Noyes Museum of Art

Oceanville, NJ



Ambience and Energy: Expressionist Painters Give Life to Inanimate Spaces

October 17 to December 26, 1999


Expressionism is an art form in which the emotional content of the piece takes precedence over the form. It is a subjective view of the world that stresses the artist's emotional attitude toward himself and the world. Forms are often simplified or flattened and color is used in a way that abandons the semblance of realism.

A distinctive trait of the expressionists is to emphasize color over line. Common elements found in the works of many of these painters are dramatic contrasting colors and the breaking up of forms. The works are emotional and powerful, created from the depths of the artist's soul and transformed into something visible. (left: Jeff Epstein, Night School No. 19, 1997, oil on canvas, 36 x 30 inches, Courtesy of the artist)

Seven artists following this expressionist style are currently on exhibit. Using bold colors and painterly squiggles, Adele Alsop takes us away from visual reality and into her own emotional landscapes filled with abstract clouds and flowers dappled in sunlight. Martha Armstrong, through light and color, creates a world filled with bright spaces and origami shapes. David Brewster expressively depicts his search of man's relationship to nature in his paintings of dark mysterious interiors and abandoned farmhouses set against the natural beauty of a landscape. Using intense color variations, William Smith expresses a personal sense of isolation by painting images of nature that are both beautiful and melancholy. Carlton Fletcher reveals his own philosophy of art in an effort to create an "ideal" environment in his painterly Arcadian landscapes. Using distorted forms and intense colors, Paul Weingarten captures the spontaneity of a moment into a carefully composed landscape by working on location, filling his works with energy and passion. Jeff Epstein, in his loose expressive style, prefers painting nighttime scenes when the deep shadows take on strangeness of form that is extremely geometric. (right: Carlton Fletcher, Bradford Marsh #2, 1997, oil on panel, 6 x 14 inches, Courtesy of Jane Haslem Gallery, D.C.)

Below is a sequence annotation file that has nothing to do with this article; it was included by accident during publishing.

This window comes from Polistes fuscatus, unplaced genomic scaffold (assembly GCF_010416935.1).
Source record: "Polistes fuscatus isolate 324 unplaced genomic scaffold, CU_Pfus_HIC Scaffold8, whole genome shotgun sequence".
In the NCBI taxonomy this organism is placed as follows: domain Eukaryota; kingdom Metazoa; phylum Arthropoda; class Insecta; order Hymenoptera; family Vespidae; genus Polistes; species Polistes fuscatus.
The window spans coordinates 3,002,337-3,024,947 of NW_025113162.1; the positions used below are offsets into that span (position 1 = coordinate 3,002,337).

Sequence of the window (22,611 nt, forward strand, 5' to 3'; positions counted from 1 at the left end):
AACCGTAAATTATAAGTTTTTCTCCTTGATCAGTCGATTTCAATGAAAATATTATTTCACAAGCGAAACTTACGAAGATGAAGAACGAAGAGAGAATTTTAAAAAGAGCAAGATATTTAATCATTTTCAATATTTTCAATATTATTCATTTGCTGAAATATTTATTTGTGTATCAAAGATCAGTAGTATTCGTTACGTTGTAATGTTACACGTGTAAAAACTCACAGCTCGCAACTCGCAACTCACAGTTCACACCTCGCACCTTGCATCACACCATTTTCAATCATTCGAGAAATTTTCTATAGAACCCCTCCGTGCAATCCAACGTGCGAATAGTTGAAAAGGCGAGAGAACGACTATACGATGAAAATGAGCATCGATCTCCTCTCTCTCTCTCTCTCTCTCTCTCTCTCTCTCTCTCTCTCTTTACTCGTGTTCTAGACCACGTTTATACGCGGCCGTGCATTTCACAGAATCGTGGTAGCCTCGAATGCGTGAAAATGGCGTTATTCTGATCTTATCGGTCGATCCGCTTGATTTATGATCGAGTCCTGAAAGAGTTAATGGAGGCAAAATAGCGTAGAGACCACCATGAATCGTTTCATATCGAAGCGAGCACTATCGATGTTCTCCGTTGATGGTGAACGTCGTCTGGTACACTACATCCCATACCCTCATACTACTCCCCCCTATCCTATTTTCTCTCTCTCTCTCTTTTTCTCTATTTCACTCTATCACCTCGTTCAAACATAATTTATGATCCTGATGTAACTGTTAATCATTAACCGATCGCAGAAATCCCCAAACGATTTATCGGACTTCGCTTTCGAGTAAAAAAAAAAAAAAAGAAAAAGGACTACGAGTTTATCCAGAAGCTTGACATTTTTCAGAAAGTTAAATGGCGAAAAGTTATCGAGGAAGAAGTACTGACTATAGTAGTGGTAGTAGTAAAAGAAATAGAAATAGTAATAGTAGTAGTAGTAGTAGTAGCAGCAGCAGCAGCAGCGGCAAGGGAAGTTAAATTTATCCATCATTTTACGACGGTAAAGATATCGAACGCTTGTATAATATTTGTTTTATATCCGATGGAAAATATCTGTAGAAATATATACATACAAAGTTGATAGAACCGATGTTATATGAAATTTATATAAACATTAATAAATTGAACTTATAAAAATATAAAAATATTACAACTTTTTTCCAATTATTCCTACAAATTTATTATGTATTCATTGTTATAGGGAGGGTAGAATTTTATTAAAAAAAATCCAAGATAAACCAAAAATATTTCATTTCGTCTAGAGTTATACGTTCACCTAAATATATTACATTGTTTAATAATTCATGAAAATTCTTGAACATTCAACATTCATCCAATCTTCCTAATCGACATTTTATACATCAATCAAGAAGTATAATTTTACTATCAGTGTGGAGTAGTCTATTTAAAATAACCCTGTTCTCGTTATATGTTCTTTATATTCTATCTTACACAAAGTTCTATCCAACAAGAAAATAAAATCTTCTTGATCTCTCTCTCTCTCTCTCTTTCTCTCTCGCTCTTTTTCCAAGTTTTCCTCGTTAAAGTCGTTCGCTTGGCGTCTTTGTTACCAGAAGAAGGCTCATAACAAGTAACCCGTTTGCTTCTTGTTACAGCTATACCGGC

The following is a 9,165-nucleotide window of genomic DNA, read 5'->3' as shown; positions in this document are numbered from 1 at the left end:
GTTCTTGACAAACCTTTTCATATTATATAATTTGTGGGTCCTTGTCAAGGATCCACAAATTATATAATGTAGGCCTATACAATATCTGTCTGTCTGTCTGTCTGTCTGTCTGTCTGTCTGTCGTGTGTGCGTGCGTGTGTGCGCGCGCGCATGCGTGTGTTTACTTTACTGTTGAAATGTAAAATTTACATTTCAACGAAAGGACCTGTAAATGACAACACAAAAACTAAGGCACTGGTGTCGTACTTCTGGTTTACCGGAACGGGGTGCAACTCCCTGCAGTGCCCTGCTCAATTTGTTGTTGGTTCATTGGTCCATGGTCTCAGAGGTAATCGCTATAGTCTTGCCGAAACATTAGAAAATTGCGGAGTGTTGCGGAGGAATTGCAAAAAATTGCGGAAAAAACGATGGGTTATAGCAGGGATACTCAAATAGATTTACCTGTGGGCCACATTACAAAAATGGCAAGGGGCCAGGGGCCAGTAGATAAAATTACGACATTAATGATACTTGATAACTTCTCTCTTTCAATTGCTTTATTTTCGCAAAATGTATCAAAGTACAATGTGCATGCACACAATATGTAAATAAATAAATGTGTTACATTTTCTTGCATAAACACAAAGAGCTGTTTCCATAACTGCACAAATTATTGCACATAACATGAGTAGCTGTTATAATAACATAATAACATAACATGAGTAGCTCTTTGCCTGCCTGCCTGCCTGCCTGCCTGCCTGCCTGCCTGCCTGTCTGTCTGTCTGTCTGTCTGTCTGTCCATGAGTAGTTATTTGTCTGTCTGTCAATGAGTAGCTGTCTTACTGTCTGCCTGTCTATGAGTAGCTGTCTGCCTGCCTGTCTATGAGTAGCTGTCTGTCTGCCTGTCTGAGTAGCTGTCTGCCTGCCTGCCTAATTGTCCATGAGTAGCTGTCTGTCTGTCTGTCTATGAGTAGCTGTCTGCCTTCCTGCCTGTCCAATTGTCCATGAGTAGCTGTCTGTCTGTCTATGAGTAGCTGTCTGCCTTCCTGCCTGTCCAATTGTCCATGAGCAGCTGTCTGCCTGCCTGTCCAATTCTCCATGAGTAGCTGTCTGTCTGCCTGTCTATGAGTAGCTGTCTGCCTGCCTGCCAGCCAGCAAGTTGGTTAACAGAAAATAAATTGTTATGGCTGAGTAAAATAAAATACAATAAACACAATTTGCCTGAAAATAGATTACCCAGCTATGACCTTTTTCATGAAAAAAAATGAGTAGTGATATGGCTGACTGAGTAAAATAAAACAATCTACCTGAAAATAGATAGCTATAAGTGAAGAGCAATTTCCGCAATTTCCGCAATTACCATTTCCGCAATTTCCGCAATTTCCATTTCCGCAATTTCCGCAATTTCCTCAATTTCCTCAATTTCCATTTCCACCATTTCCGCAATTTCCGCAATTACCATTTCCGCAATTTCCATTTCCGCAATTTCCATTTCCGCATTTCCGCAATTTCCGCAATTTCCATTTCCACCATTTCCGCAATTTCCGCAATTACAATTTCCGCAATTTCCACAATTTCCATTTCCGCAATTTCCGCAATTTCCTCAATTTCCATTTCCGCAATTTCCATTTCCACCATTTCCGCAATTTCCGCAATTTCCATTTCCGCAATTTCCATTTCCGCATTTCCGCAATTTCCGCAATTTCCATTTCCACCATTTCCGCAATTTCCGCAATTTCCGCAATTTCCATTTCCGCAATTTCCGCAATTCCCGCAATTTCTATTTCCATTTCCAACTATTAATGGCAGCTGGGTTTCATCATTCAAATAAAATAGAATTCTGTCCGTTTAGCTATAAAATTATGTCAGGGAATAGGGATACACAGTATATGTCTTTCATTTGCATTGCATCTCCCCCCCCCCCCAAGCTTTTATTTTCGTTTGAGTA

Expressionism creates a world that is a defiant rejection of our own visual reality. Surface reality is transformed and distorted from the world as it appears to the eye. Nature is no longer depicted as it is, but rather as the artist "saw" it. The uses of forms from the outside world become vehicles for the artist's inner world. (left: Adele Alsop, Juniper Moon, 1998, oil on canvas, 36 x 44 inches, Courtesy of Schmidt Bingham Gallery, New York)

Read more about the Noyes Museum of Art in Resource Library Magazine


rev. 11/22/10

Search Resource Library for thousands of articles and essays on American art.

Copyright 2010 Traditional Fine Arts Organization, Inc., an Arizona nonprofit corporation. All rights reserved.